# collision detection in the game loop (time question)

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I have a question as to how time is managed when doing collision detection. I've come to the conclusion that somewhere in my game loop I have to determine at what time the next collision occurs. From there I determine whether or not that happens in the current frame and thus whether it can be ignored. But my confusion comes from what to do with the left over time for that loop. I have a frame independent game loop that looks something like the following:
float delta;
float lastLoopTime = (float)SDL_GetTicks();

while (isRunning)
{
delta = (float)SDL_GetTicks() - lastLoopTime;
lastLoopTime = (float)SDL_GetTicks();

secsPerFrame = delta/1000.0f;
while (SDL_PollEvent(&event))
{
//process events
}
updateTheWorld(secsPerFrame);
renderTheWorld();
}

Where abouts would the collision detection be handled? Does it matter? Say collision detection was handled just before updateWorld and the game determined that there was to be a collision in 0.5 seconds. However, the secsPerFrame is supposed to be 1 second. That would mean I would have to update the world up to 0.5s, resolve the collision i.e. changing the velocities of the colliding objects, and then update the world again for the rest of that 0.5s. But then what happens if the result of that collision means that there is going to be a different collision, that was unforseen until the first collision was handled, in another 0.1s time? So my confusion is that there could be lots of collisions to resolve in the space of the 1s frame, almost like there is a game loop inside the game loop in order to resolve all the collisions. My question basically comes down to this: Is this the way it's supposed to be done, or is there a completely different method which I'm unaware of? It just seemed like it got complicated really quickly. If there are other discrepancies from what I've written above, I'd be happy for you guys to give some alternatives. Cheers.

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Your answer requires some more information. Does your game really update every second? If so that is probably to slow for anything put an old school tile based game. Is your game 2D or 3D? How do you determine collisions? Do you use a physics engine? What you are describing to me may be the right way but I can not tell from your question. Give some more information and I will see if I can help out.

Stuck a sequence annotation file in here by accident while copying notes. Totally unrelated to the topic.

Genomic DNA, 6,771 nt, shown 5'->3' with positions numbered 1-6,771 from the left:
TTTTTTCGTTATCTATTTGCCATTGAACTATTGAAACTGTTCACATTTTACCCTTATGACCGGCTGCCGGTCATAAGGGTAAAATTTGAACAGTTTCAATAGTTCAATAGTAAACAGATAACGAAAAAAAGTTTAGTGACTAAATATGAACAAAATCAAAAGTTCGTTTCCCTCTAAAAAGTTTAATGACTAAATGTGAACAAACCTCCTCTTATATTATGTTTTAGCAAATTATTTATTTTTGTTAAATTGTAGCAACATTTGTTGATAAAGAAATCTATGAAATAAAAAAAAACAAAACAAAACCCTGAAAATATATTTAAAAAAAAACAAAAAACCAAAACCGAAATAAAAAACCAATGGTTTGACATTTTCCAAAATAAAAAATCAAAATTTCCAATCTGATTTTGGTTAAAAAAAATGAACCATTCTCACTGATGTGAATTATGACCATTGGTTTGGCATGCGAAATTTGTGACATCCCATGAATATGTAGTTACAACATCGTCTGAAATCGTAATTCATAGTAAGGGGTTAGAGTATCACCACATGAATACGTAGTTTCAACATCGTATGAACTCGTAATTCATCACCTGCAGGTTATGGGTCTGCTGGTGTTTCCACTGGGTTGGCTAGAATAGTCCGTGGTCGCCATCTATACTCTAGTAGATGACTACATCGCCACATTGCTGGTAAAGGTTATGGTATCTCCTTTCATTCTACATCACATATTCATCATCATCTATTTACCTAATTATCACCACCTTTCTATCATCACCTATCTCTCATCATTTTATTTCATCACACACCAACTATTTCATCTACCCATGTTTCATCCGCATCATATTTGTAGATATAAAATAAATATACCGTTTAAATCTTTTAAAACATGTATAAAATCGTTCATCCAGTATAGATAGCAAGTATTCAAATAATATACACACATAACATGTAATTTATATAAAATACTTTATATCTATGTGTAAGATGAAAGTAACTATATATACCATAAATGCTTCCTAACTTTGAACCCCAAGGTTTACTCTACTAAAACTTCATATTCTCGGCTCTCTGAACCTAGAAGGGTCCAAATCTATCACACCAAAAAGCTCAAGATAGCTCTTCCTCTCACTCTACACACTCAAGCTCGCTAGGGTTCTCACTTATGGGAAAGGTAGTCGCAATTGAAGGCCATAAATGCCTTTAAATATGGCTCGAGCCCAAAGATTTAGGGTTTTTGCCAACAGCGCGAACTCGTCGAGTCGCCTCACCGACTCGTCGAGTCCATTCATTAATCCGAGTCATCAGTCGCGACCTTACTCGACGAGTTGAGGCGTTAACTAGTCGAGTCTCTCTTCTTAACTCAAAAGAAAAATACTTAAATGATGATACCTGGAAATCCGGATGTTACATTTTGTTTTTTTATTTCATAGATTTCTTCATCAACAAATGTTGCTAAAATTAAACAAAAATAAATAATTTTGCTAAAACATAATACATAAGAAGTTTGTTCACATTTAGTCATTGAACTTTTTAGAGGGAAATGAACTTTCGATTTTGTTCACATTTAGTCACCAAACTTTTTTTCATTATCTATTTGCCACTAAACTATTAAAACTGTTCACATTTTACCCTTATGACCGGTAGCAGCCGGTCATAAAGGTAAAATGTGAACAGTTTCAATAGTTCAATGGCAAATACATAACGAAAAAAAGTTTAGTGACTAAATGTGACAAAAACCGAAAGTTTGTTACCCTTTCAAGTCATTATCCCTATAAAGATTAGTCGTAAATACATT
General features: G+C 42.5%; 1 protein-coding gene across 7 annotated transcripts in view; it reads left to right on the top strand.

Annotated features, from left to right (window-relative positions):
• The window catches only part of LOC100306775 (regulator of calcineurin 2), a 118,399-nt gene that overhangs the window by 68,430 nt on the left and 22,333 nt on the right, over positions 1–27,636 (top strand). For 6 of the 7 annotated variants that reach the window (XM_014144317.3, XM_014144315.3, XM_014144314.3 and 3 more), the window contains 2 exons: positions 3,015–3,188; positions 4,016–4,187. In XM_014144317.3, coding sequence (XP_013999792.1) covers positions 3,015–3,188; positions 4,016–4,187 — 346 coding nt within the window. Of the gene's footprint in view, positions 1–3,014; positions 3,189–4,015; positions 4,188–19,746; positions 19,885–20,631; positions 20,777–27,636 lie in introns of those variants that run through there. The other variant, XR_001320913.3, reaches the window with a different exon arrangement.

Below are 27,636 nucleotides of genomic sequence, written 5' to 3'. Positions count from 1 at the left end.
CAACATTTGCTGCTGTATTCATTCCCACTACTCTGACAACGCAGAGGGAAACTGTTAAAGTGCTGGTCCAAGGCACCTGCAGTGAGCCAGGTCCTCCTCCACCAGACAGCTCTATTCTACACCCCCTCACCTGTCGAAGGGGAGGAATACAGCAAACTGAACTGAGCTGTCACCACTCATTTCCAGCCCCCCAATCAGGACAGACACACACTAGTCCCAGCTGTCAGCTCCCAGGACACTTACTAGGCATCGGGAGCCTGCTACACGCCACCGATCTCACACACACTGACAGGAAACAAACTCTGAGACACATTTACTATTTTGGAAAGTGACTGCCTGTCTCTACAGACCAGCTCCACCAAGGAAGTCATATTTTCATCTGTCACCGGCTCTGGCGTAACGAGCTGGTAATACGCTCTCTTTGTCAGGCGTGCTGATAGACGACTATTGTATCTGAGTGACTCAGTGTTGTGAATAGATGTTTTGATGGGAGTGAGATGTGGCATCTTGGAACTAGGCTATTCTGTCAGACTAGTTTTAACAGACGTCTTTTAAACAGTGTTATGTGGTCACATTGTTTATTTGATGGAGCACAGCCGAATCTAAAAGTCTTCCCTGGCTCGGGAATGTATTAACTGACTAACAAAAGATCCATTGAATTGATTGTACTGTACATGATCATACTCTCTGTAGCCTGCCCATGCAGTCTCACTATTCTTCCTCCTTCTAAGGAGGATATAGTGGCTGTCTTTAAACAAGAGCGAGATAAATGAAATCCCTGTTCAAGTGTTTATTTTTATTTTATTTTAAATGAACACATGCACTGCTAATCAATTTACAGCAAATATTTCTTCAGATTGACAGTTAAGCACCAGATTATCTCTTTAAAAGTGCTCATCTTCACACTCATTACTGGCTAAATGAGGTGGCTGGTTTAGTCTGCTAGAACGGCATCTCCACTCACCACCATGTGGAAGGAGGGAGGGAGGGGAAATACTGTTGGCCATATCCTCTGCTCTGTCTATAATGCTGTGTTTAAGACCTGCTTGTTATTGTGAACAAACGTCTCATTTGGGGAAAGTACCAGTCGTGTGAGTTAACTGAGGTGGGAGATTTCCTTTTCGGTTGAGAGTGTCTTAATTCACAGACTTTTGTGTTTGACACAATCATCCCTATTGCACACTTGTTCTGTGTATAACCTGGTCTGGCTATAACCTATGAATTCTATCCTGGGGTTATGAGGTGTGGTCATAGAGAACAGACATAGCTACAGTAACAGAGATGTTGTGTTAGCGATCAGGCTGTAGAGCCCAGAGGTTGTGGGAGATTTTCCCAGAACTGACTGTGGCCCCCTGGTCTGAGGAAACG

Happy Deving,
zach297

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Sorry, I guess it was a little vague.

I'm making is a 3D game using OpenGL and C++. It's actually a pseudo isometric helicopter shooter (3rd person) like the old Jungle/Desert Strike games. The collisions are primarily for detecting whether projectiles have hits objects, and not really for more physics intensive things such as objects bouncing objects off each other. I'm not using physics libraries.

My 1 second frame rate was for trying to illustrate an example but even if it was 1 thousandth of a second, the same issues would arise.

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If all you're looking for is to see if a bullet or projectile has hit a target and then have that target explode (or whatever) than the way you are doing it sounds fine. Just see if a collision will occur before the next update and pretend it has already happened. If a collision occurs in 0.5s have it happen now. This solution can get messy though if you are looking for anything other than explosions (like bouncing objects of each other). You might have to have something a little more robust though if you can't guarantee a consistent update rate. If what I say doesn't work don't be afraid to try something else.
Hope that helps,
zach297

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Some of my confusion has come from the game loop I am using. I should have taken the advice given to me once before and have a good read of http://dewitters.koonsolo.com/gameloop.html

This topic does get really complicated real quick, but there are some resources out there, such as http://www.nuclex.org/articles/xna-game-loop-basics#comment-1586. I'm going to have to do some serious reading before I can come up with some intelligent questions.

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One approach is just to do one step collision response, and defer the next load of collisions to the next frame. If you have a relatively sparse world and fast frame rate, you won't notice the slight problems this causes.

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